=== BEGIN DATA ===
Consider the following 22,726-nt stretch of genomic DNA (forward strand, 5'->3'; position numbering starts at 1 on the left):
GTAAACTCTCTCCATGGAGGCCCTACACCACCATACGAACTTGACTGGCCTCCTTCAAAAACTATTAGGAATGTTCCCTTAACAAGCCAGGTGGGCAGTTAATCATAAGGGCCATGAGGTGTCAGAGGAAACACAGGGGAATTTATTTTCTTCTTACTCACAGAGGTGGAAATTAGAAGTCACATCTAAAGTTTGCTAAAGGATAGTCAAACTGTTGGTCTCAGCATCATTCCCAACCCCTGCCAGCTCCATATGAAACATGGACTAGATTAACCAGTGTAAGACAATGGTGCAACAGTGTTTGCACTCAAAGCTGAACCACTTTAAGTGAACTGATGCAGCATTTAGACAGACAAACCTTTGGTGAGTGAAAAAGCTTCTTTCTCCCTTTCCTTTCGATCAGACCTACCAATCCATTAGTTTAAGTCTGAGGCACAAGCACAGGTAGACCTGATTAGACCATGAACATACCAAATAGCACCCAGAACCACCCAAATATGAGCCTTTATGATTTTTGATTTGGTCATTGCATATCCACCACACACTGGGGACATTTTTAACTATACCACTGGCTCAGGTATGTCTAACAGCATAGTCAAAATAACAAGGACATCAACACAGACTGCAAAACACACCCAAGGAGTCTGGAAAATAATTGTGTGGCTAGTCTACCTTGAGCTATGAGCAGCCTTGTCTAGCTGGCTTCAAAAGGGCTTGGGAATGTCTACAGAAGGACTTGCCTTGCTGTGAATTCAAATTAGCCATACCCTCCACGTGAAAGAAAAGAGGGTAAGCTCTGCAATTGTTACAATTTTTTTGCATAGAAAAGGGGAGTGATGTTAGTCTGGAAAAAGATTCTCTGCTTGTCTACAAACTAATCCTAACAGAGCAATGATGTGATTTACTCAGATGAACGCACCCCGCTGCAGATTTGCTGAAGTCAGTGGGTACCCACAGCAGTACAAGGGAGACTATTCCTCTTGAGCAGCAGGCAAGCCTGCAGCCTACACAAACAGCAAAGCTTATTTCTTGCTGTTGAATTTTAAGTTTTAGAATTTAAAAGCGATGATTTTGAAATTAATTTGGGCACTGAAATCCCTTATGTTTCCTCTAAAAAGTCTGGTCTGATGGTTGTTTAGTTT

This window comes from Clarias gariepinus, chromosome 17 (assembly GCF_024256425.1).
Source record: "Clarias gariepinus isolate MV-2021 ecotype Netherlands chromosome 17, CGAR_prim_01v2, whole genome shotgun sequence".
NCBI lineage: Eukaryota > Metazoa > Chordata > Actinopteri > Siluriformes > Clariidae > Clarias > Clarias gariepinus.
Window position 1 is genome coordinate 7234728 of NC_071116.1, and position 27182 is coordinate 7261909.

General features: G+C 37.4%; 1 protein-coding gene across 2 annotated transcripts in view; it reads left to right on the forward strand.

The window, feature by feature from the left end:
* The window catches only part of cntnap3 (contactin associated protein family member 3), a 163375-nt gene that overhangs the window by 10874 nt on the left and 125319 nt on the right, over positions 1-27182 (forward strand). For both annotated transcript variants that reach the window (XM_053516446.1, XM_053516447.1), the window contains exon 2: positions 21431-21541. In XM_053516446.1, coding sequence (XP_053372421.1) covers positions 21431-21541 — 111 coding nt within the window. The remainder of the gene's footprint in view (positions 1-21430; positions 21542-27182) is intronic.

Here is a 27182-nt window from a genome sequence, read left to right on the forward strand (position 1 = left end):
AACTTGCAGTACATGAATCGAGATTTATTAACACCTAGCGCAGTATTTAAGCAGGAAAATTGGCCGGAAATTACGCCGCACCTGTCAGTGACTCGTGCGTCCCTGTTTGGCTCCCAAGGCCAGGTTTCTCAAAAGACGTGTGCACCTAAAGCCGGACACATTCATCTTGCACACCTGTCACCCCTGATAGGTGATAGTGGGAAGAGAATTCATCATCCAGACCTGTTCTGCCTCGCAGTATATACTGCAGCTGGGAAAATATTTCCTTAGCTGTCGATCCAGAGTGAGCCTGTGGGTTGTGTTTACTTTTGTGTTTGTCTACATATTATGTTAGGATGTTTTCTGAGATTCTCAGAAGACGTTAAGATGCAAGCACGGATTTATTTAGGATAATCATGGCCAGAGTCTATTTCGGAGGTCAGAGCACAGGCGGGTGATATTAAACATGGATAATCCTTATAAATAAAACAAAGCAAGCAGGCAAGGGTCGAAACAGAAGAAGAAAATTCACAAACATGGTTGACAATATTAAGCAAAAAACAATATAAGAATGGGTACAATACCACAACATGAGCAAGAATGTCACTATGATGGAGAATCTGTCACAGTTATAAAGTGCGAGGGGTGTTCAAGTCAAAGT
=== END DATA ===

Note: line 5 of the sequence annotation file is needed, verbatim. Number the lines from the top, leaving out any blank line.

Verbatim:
NCBI lineage: Eukaryota > Metazoa > Chordata > Actinopteri > Siluriformes > Clariidae > Clarias > Clarias gariepinus.